At Venice he wrote his Memoirs; at Padua, Le Parfait Capitaine. However, when France began to play a more conspicuous part in the Thirty Years' War, Henri was again called to serve his lawful sovereign, and entrusted with the war in the Valtellina. The campaign of 1633 was completely successful, but Henri was still considered dangerous to France, and was soon again in retirement. At this time he wrote his Traité du gouvernement des treize cantons.

Henri fought another Valtelline campaign, but without the success of the first, for the motives of France were now held in suspicion. The unfortunate commander retired to Geneva and thence went to the army of Bernhard of Saxe-Weimar.[2] He received a mortal wound at the Battle of Rheinfelden on 28 February 1638, and died at the abbey of Konigsfeld, canton Bern, on 13 April. His body was buried at Geneva, and his arms were solemnly handed over to the Venetian government. With his daughter Marguerite the honours of the family of Rohan-Gié passed to the house of Chabot. His grand daughter Anne de Rohan-Chabot married into the Rohans and was princesse de Soubise in her own right.

Writings[edit]

The tomb in the St. Pierre Cathedral

Henri's Mémoires sur les choses qui se sont passées en France, etc., rank amongst the best products of the singular talent for memoir writing which the French noblesse of the 16th and 17th centuries possessed. Alike in style, in clearness of matter and in shrewdness, they deserve very high praise. The first three books, dealing with the civil wars, appeared in 1644; the fourth, containing the narrative of the Valtelline campaigns, not till 1758. Some suspicions were thrown on the genuineness of the latter, but, it would seem, groundlessly. His famous book on the history and art of war, Le Parfait Capitaine, appeared in 1631 and subsequently in 1637 and 1693. (See also Quincy, Art de la guerre, Paris, 1741). It treats of the history and lessons of Caesar's campaigns and their application to modern warfare, and contains appendices dealing with phalangite and legionary methods of fighting and the art of war in general. He also wrote an account of his travels, the book on Switzerland mentioned above, De l'intérêt des princes et États de la chrétienté, etc. The Memoirs may be conveniently found in the collection of Michaud and Poujoulat, vol. 19.[6]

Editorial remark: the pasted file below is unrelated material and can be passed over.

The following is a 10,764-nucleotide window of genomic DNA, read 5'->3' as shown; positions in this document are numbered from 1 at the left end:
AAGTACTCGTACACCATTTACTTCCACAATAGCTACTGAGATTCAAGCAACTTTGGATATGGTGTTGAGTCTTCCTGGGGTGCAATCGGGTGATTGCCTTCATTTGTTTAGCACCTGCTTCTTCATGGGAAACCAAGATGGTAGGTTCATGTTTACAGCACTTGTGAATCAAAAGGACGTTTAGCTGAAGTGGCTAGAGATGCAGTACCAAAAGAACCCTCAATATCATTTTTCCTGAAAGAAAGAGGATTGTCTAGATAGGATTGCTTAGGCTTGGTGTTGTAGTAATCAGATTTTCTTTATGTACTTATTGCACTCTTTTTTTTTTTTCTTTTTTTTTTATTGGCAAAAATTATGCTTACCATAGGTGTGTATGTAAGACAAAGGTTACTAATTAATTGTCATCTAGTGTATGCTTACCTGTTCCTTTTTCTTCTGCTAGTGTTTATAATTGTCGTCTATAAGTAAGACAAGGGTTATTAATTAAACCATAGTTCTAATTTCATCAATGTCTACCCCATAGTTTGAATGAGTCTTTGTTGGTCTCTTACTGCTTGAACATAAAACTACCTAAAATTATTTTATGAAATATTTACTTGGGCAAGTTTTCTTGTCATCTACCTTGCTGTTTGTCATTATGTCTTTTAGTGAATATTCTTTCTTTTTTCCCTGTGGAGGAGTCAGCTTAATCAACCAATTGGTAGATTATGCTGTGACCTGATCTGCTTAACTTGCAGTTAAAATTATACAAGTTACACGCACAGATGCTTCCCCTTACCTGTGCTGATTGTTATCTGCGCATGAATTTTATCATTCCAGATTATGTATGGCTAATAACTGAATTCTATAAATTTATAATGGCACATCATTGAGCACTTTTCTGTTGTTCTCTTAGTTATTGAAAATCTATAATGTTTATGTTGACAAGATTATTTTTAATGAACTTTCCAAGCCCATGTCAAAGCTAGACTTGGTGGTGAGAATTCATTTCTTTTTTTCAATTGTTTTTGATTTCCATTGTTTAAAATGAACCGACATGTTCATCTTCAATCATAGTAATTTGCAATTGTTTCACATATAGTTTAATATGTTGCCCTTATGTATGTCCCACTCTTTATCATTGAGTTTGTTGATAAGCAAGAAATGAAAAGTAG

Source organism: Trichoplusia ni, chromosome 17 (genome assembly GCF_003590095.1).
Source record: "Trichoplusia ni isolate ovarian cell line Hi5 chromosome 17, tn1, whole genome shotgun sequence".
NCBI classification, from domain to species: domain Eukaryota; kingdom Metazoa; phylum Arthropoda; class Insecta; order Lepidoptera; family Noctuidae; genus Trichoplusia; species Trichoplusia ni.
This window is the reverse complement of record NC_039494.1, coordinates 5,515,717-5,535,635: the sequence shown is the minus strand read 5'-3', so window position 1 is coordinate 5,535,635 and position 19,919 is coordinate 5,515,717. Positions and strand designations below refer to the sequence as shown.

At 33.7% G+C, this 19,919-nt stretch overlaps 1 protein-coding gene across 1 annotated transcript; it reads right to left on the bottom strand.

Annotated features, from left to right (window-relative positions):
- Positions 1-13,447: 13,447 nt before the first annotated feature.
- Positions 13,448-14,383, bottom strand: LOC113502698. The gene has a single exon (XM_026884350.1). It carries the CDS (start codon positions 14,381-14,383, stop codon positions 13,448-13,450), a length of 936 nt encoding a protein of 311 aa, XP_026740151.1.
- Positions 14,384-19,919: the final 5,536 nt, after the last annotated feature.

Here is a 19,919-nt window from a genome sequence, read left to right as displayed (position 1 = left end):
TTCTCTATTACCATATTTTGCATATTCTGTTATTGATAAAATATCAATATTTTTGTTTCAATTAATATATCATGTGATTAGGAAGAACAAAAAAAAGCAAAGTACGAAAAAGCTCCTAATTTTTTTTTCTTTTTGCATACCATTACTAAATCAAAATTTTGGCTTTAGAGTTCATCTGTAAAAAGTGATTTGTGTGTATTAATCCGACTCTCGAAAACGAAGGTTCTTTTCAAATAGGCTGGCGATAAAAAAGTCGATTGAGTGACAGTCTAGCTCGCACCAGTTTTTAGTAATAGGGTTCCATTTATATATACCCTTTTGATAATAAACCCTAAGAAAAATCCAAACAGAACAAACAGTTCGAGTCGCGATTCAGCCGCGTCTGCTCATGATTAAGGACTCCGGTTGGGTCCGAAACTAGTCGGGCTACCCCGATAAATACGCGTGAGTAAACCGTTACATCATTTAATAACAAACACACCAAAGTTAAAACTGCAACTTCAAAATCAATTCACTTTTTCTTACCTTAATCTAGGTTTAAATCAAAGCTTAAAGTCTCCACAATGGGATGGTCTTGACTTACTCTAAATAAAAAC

See Fauvelet de Foix, Histoire du Duc Henri de Rohan (Paris, 1667); Schybergson, Le Duc de Rohan et la charte du parti protestant en France (Paris, 1880); Buhring, Venedig, Gustaf Adolf, und Rohan (Halle, 1885); Laugel, Henri de Rohan, son rôle politique et militaire (Paris, 1889); Veraguth, Herzog Rohan und seine Mission in Graubilnden (Bern, 1894); and Shadwell, Mountain Warfare.

References and notes[edit]

  1. ^ Note: prior, Viscount of Rohan
  2. ^ a b c d Louis XIV, and the Court of France in the Seventeenth Century: In Three Volumes (Volume 1) by Julia Pardoe (Bentley, 1847)
  3. ^ Katarina, urn:sbl:11393, Svenskt biografiskt lexikon (art av Åke Kromnow), hämtad 2014-07-01.
  4. ^ The French Wars of Religion, 1562-1629 by Mack P. Holt (Cambridge University Press, 2005)
  5. ^ Rennie, George (1855). "Description of the Pont du Gard". Minutes of proceedings of the Institution of Civil Engineers 14: 238.
  6. ^ The memoires of the Duke of Rohan or A faithful relation of the most remarkable occurrences in France: especially concerning those of the reformed churches there. by Henri, Duke of Rohan (1660)

Public Domain This article incorporates text from a publication now in the public domainChisholm, Hugh, ed. (1911). Encyclopædia Britannica (11th ed.). Cambridge University Press.  The article is available here: [1]